I first took a trip on a cruise when I was 15 years old. It was a gift from my parents. Typically in Mexican culture, parents throw a huge party一almost like a formal ball一for their daughter when she turns 15 called a Quineñera to welcome her into adulthood. It’s almost like a right of passage, similar to the U.S sweet sixteen elaborate celebrations or a Jewish Bar Mitzvah. However, instead of a big extravagant party in a rented salon with an over-the-top princess dress and 13-16-year-old “groomsmen” and “bridesmaids,” my parents, instead threw me a smaller-scale party with family and friends in our backyard. They hired a small caterer, ordered a medium-sized fancy cake, set up theme-styled decorations and centerpieces, and dressed me in a simple ruffled white knee-height dress laced with a black fabric across the waistline and pointy glossy black flats. In addition to the party, they paired their gift with a family cruise trip where I was able to invite one friend. A 15-year-old girls’ dream! I hated, and still very much dislike, being the center of attention so I did not want an extravagant party. Actually felt mortified at the thought of painfully convincing friends to commit and curating a dance for everyone to watch us perform. Even the thought of the father-daughter dance makes me cringe. Similarly, my parents aren’t very flashy people either so keeping it on a lower scale was best for all of us.
We’re humble bitches.
While living in China in 2020 and 2021, where certain freedoms were limited and the beach or getaway trips were more difficult to plan一given there was a pandemic and restrictions were at an all-time high, even for China一I just itched for a carefree, hassle-free, destination-type getaway. Something that took all the hustle and bustle of WeChat interpretations and extra restrictions for being foreign out of the question and where silence and easy bliss was available at my fingertips. Now as a 27-year-old, having traveled everywhere a 27-year-old could think of in the most non-lavish ways in order to save some mula just so that I could do it all over again very very soon, spending my hard-earned salary on a trip where I had to do absolutely nothing was the most appealing thing I could grasp my mind on.
But of course, even the easiest, most alluring things come with a price. And I’m not talking about money.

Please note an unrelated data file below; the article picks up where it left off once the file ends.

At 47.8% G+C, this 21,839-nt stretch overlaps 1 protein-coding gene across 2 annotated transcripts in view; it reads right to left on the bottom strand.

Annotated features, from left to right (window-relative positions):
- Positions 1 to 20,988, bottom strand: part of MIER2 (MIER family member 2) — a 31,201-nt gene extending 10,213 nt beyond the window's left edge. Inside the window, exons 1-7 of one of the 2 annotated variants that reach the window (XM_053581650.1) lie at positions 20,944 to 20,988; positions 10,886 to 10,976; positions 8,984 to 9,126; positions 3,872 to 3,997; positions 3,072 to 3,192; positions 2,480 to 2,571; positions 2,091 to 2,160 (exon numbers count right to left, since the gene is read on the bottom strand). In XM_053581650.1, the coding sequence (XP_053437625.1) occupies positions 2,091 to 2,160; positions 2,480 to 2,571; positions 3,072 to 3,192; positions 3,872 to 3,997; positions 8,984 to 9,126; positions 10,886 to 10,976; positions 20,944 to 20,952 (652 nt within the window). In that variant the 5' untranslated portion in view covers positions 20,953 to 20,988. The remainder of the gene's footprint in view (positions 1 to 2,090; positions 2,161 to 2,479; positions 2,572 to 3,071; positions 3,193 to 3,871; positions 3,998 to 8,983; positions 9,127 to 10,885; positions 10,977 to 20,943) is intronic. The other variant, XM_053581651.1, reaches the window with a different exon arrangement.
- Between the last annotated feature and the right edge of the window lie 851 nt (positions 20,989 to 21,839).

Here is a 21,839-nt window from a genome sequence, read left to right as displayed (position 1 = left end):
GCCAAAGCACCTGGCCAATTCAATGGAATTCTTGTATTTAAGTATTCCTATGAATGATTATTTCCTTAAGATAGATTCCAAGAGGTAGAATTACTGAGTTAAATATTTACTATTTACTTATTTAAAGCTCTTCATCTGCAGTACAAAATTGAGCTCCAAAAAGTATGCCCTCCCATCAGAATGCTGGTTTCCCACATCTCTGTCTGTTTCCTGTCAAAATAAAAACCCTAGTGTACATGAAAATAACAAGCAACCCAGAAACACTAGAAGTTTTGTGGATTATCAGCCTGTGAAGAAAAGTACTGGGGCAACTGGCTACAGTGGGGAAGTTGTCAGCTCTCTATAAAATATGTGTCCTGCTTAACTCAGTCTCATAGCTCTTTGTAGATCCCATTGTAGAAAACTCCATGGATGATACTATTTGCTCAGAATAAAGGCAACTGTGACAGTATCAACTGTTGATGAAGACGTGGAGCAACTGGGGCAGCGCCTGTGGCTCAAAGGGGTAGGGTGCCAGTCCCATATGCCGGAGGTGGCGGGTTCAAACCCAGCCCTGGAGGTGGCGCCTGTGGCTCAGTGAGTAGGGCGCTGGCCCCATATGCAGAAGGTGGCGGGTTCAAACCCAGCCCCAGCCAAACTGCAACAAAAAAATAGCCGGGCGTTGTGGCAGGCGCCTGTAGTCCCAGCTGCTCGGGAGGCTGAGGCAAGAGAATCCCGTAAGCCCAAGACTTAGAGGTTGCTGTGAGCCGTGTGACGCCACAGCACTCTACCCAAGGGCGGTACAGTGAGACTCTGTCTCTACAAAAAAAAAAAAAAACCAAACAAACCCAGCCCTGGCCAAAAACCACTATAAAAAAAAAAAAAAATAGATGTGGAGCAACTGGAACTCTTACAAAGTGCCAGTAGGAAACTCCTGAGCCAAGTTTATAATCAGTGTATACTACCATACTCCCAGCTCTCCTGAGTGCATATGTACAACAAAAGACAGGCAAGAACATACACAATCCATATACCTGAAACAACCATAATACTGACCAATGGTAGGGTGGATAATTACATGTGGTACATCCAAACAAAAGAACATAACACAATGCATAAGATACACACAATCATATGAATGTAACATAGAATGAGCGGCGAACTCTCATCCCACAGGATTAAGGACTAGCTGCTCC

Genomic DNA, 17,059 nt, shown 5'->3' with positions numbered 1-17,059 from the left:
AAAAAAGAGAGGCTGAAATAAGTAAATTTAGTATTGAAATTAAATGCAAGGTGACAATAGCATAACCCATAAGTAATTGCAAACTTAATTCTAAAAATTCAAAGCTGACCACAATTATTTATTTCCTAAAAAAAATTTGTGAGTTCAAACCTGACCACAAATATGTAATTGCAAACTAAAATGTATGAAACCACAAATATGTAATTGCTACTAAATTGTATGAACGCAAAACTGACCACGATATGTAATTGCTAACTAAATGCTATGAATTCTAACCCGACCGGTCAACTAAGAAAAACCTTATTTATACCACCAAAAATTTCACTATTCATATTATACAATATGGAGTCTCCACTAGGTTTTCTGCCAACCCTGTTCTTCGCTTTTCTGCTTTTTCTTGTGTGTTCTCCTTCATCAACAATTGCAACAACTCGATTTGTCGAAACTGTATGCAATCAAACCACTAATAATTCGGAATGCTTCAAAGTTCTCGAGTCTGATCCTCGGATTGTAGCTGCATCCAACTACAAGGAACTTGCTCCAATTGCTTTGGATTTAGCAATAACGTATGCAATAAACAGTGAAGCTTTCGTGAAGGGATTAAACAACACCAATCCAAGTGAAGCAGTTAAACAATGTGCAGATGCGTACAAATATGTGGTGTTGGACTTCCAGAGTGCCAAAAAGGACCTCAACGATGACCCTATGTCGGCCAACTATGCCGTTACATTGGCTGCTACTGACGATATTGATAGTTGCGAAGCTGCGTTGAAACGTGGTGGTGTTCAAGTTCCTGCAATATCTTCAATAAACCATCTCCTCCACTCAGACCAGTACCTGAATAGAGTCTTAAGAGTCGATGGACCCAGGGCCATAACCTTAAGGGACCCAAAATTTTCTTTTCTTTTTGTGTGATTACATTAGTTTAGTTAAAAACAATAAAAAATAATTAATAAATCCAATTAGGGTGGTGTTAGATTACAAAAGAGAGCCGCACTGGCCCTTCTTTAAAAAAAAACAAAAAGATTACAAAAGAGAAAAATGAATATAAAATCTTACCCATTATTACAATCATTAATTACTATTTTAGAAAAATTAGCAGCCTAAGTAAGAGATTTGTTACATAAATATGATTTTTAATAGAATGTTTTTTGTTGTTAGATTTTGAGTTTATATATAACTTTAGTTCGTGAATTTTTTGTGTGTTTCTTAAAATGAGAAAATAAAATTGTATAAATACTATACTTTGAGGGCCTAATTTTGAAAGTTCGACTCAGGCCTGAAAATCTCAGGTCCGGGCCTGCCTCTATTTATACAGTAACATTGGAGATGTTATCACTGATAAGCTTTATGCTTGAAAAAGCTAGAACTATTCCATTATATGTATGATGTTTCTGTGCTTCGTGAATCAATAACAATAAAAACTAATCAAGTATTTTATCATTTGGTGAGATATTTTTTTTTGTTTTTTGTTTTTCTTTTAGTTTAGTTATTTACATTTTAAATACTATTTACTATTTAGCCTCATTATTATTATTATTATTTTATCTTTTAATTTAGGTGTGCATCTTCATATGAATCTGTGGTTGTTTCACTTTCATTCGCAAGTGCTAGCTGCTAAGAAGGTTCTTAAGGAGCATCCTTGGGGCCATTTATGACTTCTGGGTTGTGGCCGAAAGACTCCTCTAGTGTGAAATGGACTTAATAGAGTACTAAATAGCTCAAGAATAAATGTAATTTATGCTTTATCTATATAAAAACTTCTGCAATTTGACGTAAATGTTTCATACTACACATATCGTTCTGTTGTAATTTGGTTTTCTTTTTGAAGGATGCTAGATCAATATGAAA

As you may know, I’m a self-prescribed activist. I, in a very flawed and self-damaging manner, tend to have a hopeful perspective on the shit that surrounds my life and the planet beyond my peripheral vision. However, through trial, error and plain depression, i’ve found that hopefulness isn’t bulletproof. If I dive too deep, too soon, to the less desirable details of reality then it’ll take a short while and a deep discussion to get me out of the emotionally overwhelming rut regarding the state of the world. The damaging by-products that occur as a result of our comfortable negligence and human greed can ignite deep sadness. *sighs* Still, I like to give people the benefit of the doubt and choose to see the good in the shit, the sliver of hope that we need to hang on to in order to see positive change in the world.
So, of course, my desire to escape into la-la land in the name of Cruise came into contact with new discoveries of just how unsustainable and economically, environmentally, and emotionally damaging to local communities cruises are, and welp, now I’m in a bind. Well, not so much a bind一i morally could not willingly cause harm to humans, animals, and the planet just for my immediate, short-lived, and blinded pleasure一it’s more of just a “damn” accompanied by a long and defeated sigh.
Yes, I secretly am itching for another trip on a cruise ship despite knowing the negative impacts it will have on others. I am human after all. Who else doesn’t struggle with wanting something they can’t have?
What did I learn about the reality of cruise ships? ethical edition:
During the pilot program from RISE Travel Institute (now branded as the Flagship program) in the summer of 2021, I learned so much about the intricacies of the interconnections in travel. Such as the connections between my privilege to travel and the position and power it grants me in life (not just here at home but abroad as well) including the nuances of that power as I move about and change locations(not binary or linear at all), the connection between my actions when abroad and the impacts it will have on the local community human and nonhuman species. Such as choosing to eat locally rather than a foreign-owned restaurant or resort, opting for locally sourced tours by local companies where I know the profits will directly benefit the locals and not an outsourced or private foreign entity. And especially choosing the most ethical and cruelty-free animal tourism (if I do so choose to engage in local wildlife tourism). After some mishaps myself, while traveling around Asia, I understand the importance of thinking critically about my impact on others and who I choose to support with my tourism dollars. Who will suffer if I choose this company over that one, and who will benefit. Who will lose vs. who will win?